Is the citizenship test hard? This is probably one of the questions on your mind. In reality a test is hard if you don’t prepare adequately.

There are citizenship resources that cover the test topics.

See some of the topics.

The Beginnings of Democracy

The first representative assembly was elected in Halifax in 1758. Prince Edward Island followed in 1773 and New Brunswick in 1785.

Through the Constitutional Act there were divisions in 1791. Quebec was split into Upper Canada and  Lower Canada.

The Act also granted legislative assemblies elected by the people. Moreover, the name Canada became official.

Abolition of Slavery

In 1793, Upper Canada, became the first province to move toward abolition.

This saw thousands of slaves escape the United States. They settled in Canada via the Underground Railroad –a powerful christian anti-slavery network.

A Growing Economy

The first financial institutions opened in the late 18th and early 19th centuries. The Montreal Stock Exchange opened in 1832.

For centuries, farming was Canada’s economic mainstay. As well as export of various natural resources. All these were transported by roads, lakes, rivers and canals.

The War of 1812: The Fight for Canada

After the defeat of Napoleon Bonaparte, the Royal Navy ruled the waves.

This in turn led to American resentment of interference with their shipping. As a result, the United States subsequently launched an invasion of Canada in June 1812.

In July Major-General Sir Isaac Brock captured Detroit but was killed while defending against an American attack. A battle the Americans eventually lost spectacularly.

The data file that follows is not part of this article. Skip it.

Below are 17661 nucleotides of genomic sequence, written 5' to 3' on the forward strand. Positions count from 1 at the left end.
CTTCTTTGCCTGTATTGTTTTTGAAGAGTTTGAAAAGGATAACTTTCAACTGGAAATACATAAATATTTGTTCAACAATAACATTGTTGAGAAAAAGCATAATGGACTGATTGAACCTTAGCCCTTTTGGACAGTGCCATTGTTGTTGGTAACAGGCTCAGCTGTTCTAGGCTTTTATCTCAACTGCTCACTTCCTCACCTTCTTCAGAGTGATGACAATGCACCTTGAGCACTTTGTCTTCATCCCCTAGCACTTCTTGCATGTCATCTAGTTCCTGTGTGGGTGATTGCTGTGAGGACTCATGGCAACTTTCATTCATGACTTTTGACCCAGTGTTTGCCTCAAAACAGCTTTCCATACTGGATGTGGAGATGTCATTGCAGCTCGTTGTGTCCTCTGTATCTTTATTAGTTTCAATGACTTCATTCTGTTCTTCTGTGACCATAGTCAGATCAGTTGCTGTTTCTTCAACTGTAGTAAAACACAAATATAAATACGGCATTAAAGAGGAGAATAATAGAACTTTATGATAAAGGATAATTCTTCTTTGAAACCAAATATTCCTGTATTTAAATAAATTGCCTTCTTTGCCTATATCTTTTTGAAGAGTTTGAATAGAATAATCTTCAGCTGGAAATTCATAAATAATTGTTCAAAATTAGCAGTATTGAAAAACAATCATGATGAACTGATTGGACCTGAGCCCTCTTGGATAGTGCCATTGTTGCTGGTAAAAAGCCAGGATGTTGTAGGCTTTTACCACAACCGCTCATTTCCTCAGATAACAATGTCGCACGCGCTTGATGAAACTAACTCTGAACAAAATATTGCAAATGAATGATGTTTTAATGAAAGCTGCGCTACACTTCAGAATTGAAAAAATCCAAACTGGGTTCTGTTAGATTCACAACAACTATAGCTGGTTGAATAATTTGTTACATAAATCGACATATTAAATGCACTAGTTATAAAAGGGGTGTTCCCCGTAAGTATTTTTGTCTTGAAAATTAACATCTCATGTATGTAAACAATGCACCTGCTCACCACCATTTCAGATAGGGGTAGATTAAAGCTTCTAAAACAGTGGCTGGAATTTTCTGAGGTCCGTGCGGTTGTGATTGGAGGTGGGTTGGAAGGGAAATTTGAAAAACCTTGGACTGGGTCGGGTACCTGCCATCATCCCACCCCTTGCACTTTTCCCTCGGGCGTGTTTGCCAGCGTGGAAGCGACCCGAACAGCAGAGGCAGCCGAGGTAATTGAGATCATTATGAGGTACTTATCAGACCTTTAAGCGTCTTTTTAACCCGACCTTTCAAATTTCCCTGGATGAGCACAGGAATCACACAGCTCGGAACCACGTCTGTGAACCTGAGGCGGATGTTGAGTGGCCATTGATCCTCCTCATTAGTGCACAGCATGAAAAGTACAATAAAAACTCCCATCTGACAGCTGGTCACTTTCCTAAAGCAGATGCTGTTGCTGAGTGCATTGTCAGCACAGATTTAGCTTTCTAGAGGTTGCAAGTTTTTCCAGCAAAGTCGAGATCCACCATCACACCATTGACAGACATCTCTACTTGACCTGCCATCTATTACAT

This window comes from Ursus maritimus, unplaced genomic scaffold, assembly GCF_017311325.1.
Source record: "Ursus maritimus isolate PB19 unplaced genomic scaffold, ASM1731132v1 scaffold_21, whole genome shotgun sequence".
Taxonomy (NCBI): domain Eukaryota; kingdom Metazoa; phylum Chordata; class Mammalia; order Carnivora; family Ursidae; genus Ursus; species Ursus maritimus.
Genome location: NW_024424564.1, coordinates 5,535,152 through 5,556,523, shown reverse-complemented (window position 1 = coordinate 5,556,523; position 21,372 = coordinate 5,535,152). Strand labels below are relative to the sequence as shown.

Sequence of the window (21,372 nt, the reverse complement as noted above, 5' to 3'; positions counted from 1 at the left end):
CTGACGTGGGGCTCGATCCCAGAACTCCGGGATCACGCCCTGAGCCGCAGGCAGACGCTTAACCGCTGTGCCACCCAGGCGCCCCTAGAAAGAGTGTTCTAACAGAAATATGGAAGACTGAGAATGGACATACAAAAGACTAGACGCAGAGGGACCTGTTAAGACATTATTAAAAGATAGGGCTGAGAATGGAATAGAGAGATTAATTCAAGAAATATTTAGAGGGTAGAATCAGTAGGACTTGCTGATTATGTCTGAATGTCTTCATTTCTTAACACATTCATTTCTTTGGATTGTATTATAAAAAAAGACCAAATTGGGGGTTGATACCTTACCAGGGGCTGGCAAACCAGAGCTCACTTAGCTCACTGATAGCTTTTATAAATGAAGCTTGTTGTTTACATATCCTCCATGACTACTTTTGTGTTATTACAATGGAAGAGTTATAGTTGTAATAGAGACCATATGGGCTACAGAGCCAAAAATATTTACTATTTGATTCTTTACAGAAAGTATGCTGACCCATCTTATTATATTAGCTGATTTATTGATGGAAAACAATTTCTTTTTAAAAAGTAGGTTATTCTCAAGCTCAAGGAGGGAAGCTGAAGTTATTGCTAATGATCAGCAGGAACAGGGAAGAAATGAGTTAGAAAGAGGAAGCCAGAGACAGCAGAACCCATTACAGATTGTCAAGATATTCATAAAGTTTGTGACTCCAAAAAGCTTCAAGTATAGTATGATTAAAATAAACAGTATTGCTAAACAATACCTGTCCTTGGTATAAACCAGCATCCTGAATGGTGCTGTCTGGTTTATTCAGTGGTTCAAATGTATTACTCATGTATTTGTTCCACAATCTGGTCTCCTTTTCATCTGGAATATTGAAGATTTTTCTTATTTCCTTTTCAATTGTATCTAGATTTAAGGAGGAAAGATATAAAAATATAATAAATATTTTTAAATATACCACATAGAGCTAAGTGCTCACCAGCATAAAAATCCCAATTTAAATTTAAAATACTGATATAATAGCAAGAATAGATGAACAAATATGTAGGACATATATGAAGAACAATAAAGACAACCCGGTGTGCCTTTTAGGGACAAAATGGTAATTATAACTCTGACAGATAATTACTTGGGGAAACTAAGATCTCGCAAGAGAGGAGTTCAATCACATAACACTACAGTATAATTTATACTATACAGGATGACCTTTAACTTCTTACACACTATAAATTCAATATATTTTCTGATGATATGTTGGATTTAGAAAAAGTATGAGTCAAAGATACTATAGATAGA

In 1813, French habitants, turned back 4,000 American invaders in the south of Montreal. Similarly, the Americans burned Government Buildings in York (now Toronto).

In retaliation an expedition from Nova Scotia burned down the White House and other public buildings in Washington. Swiftly ending the American attempt to conquer Canada.

The present-day Canada-U.S.A. border is partly an outcome of the War of 1812.  And a symbol of Canada’s independence from the United States.

Rebellions of 1837–38

In the 1830s, some reformers in the Canadas believed it should join the United States.

Unfortunately in 1837 – 38 armed rebellions broke out. These happened in the area outside Montreal and Toronto. But there wasn’t enough support. The rebels were defeated by British troops and Canadian volunteers.

A number of rebels were hanged or exiled. Some of the exiles eventually returned to Canada. Later, a recommendation was made that Upper and Lower Canada merge. By joining up they’d then have a responsible government.

This would however require the Crown’s ministers to have substantial support. From a majority of the elected representatives in order to govern.

The recommendation went further to say that there was a quick way for the French Canadiens to achieve progress. It would be easier if they assimilated into English-speaking Protestant culture.

Unfortunately, this was against the French Canadians, desire to uphold their identity.

Responsible Government

In 1840, Upper and Lower Canada united as the Province of Canada. 

The first British North American colony to attain full responsible government was Nova Scotia in 1847–48.

In 1848–49 United Canada’s governor, Lord Elgin introduced responsible government.

And this is the system that’s in place today.

La Fontaine, a champion of democracy and French language rights, became the first leader of a responsible government in the Canadas.

Confederation

From 1864 to 1867, several representatives established a new country.

These men were the Fathers of Confederation. They created two levels of government: federal and provincial.

The old Province of Canada was split into two new provinces: Ontario and Quebec, which, together with New Brunswick and Nova Scotia, formed the Dominion of Canada.

Each province would elect its own legislature and have control of areas like education and health.

The British Parliament passed the British North America Act in 1867.

Until 1982, July 1 was celebrated as “Dominion Day” to commemorate the day Canada became a self-governing Dominion. Today it is officially known as Canada Day.

In Conclusion

After reading this do you think the citizenship test is hard

If you read the official study guide in detail plus all the guidelines you’ll find it easy to pass.